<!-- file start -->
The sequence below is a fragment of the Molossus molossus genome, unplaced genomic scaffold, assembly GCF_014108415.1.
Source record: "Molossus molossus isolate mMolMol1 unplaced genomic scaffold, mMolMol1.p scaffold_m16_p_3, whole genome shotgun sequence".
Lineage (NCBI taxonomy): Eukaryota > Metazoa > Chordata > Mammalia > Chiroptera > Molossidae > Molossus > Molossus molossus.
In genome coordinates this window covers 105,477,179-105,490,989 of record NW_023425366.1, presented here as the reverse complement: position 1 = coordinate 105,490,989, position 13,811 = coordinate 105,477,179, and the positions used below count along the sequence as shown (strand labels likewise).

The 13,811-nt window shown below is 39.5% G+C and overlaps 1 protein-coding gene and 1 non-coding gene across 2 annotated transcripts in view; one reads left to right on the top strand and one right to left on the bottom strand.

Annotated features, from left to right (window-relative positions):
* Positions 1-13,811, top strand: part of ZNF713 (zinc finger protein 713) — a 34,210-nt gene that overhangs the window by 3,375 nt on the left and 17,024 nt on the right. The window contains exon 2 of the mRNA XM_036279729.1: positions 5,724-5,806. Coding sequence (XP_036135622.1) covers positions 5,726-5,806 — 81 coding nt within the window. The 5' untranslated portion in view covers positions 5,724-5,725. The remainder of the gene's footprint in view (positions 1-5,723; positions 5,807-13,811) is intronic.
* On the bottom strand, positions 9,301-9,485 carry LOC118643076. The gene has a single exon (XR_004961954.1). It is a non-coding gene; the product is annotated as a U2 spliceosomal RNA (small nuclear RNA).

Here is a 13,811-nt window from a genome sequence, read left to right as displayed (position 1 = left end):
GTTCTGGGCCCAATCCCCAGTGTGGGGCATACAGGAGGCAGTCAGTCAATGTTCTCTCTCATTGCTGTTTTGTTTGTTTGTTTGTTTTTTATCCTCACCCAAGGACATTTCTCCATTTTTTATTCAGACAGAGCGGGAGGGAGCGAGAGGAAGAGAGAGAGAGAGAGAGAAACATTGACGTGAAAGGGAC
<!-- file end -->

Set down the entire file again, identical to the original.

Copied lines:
The sequence below is a fragment of the Molossus molossus genome, unplaced genomic scaffold, assembly GCF_014108415.1.
Source record: "Molossus molossus isolate mMolMol1 unplaced genomic scaffold, mMolMol1.p scaffold_m16_p_3, whole genome shotgun sequence".
Lineage (NCBI taxonomy): Eukaryota > Metazoa > Chordata > Mammalia > Chiroptera > Molossidae > Molossus > Molossus molossus.
In genome coordinates this window covers 105,477,179-105,490,989 of record NW_023425366.1, presented here as the reverse complement: position 1 = coordinate 105,490,989, position 13,811 = coordinate 105,477,179, and the positions used below count along the sequence as shown (strand labels likewise).

The 13,811-nt window shown below is 39.5% G+C and overlaps 1 protein-coding gene and 1 non-coding gene across 2 annotated transcripts in view; one reads left to right on the top strand and one right to left on the bottom strand.

Annotated features, from left to right (window-relative positions):
* Positions 1-13,811, top strand: part of ZNF713 (zinc finger protein 713) — a 34,210-nt gene that overhangs the window by 3,375 nt on the left and 17,024 nt on the right. The window contains exon 2 of the mRNA XM_036279729.1: positions 5,724-5,806. Coding sequence (XP_036135622.1) covers positions 5,726-5,806 — 81 coding nt within the window. The 5' untranslated portion in view covers positions 5,724-5,725. The remainder of the gene's footprint in view (positions 1-5,723; positions 5,807-13,811) is intronic.
* On the bottom strand, positions 9,301-9,485 carry LOC118643076. The gene has a single exon (XR_004961954.1). It is a non-coding gene; the product is annotated as a U2 spliceosomal RNA (small nuclear RNA).

Here is a 13,811-nt window from a genome sequence, read left to right as displayed (position 1 = left end):
GTTCTGGGCCCAATCCCCAGTGTGGGGCATACAGGAGGCAGTCAGTCAATGTTCTCTCTCATTGCTGTTTTGTTTGTTTGTTTGTTTTTTATCCTCACCCAAGGACATTTCTCCATTTTTTATTCAGACAGAGCGGGAGGGAGCGAGAGGAAGAGAGAGAGAGAGAGAGAAACATTGACGTGAAAGGGAC